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Archive for Sunday, October 28, 1990

S SOLUTION TO HANDLE GROWTH

October 28, 1990

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Where should the Lawrence school district house ninth-graders?

The search for an answer to that question was not the only thing that led to the present proposal to build a second high school in Lawrence, but it definitely was a guiding factor.

In 1986, a committee studying middle-level education recommended to the Lawrence school board that it move ninth-graders out of the district's three junior high schools to create middle schools for grades seven and eight. The recommendation, however, did not specify where the ninth-graders should be placed.

"That probably was the beginning" of the path to the proposed second high school, Lawrence School Board President Maggie Carttar said recently.

Of course, housing ninth-graders in two four-year high schools was not the only option, and many other suggestions were advanced. What follows is a chronology of the evolution of the proposal to build a second high school:

MARCH 3, 1986: The Lawrence school board discussed the recommendations of the Middle Level Steering Committee, including the one to create grade 7-8 middle schools. While not specifying whether ninth-graders should be in a 9-10 or a 9-12 setting, the committee urged the board not to create a separate ninth-grade center.

The committee reported that it saw no compelling reasons in terms of adolescent development to defend placing ninth-graders in a 7-9, 9-10 or 9-12 setting. However, the report said, "Much evidence exists that indicates that 7th and 8th graders are most appropriately grouped together in terms of physical, social, and intellectual development."

Also, because students begin meeting high school graduation requirements in ninth grade, it would be advantageous to place freshmen in a high school setting, the report said.

Ninth-grade enrollment at that time was 569, and Lawrence High School enrollment was 1,789.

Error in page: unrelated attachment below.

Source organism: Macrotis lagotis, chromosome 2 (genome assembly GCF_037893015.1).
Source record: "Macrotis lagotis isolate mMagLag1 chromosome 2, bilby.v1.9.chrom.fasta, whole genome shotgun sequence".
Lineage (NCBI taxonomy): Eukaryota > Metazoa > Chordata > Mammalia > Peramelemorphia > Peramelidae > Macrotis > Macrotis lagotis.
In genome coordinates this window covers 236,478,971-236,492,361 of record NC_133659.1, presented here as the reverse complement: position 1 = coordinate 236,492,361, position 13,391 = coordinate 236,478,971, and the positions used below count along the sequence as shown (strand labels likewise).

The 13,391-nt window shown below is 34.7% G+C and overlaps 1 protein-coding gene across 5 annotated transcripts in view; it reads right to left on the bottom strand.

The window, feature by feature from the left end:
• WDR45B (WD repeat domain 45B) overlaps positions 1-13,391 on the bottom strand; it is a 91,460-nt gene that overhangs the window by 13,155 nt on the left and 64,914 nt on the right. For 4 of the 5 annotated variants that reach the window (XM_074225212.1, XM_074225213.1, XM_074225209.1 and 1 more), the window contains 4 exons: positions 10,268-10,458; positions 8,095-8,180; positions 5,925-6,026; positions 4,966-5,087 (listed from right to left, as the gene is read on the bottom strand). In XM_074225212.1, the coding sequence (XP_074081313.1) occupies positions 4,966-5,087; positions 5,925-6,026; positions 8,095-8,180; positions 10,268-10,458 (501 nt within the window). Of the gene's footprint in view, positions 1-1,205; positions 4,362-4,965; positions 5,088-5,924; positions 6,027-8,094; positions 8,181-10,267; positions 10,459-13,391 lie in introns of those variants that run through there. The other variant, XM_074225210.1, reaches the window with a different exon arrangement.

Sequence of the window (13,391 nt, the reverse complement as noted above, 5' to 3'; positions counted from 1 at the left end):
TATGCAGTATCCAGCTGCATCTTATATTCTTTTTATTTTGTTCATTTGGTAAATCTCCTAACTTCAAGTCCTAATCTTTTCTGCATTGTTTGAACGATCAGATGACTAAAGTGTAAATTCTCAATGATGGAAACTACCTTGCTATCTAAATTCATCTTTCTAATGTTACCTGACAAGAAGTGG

"Even if Lawrence High School could physically accommodate another 600 students, the Steering Committee does not support creating a high school of over 2,400 students," the report said.

JULY 21, 1987: The Lawrence school board voted 5-2 to approve the middle level committee's recommendation to take measures to create grade 7-8 middle schools.

Nov. 16-24, 1987: The School-Community Relations Council conducted a telephone survey of 415 adults in the district about their attitudes toward education in Lawrence public schools.

When asked what might be done to handle enrollment growth, 30 percent of the respondents said they favored expanding LHS to house grades 9-12. Twenty-eight percent said they favored building a second four-year high school. Eighteen percent wanted to expand the present high school to establish separate schools for grades 9-10 and 11-12, and 14 percent wanted to build a new school to allow for such a mid-high/senior high concept.

May 9, 1988: A Secondary School Facilities Task Force recommended that LHS accommodate students grades 9-10 and that a new school building be constructed on another site to provide for students grades 11-12.

"THIS PLAN assures the best possible mix of students at each of the two buildings," said the task force report. "Rather than divide the town, this plan guarantees that all of the young people in Lawrence will have the same educational facilities regardless of . . . their parents' race and/or socioeconomic status."

Another advantage of a mid-high/senior high, said the report, is that "if the community continues to grow and two four-year high schools are desired in the future, most of the facilities and locations would be in place."

Nov. 16, 1988: Lawrence School Supt. Dan Neuenswander announced the results of districtwide survey of teachers of grades nine through 12. When asked to choose between a mid-high/senior high and constructing a second high school for handling growing enrollment, 107 chose a second high school and 86 said they'd prefer a mid-high/senior high.

NOV. 29, 1988: During one of three public forums on how to handle growing enrollment at Lawrence's secondary schools, several people said they favored building a fourth junior high school. Several parents requested that the board build a second high school. As at the other hearings, few people spoke in favor of the mid-high/senior high option.

January 23, 1989: The Lawrence school board voted 6-1 to propose a bond issue for two four-year high schools rather than a mid-high/senior high. Administrators estimated that a second high school would cost $20 million. Board member Mary Lou Wright asked board members to add another $1 million to the bond issue proposal to be used for improvements at the current high school.

SEPT. 11, 1989: The school board chose 50 acres of school district land located about one mile west of 15th Street and Wakarusa Drive as the site for the proposed second high school. Of 10 locations that were considered, the site received the highest ranking based on four general categories: natural features, infrastructure/city services, anticipated costs and planning issues. PKG Design Group, the architects of the proposed school, created the ranking system.

Sept. 10, 1990: After a year of study, the Lawrence school board adopted the final resolution for a proposed $31 million bond issue for building the second high school, renovating LHS and improving other school facilities.

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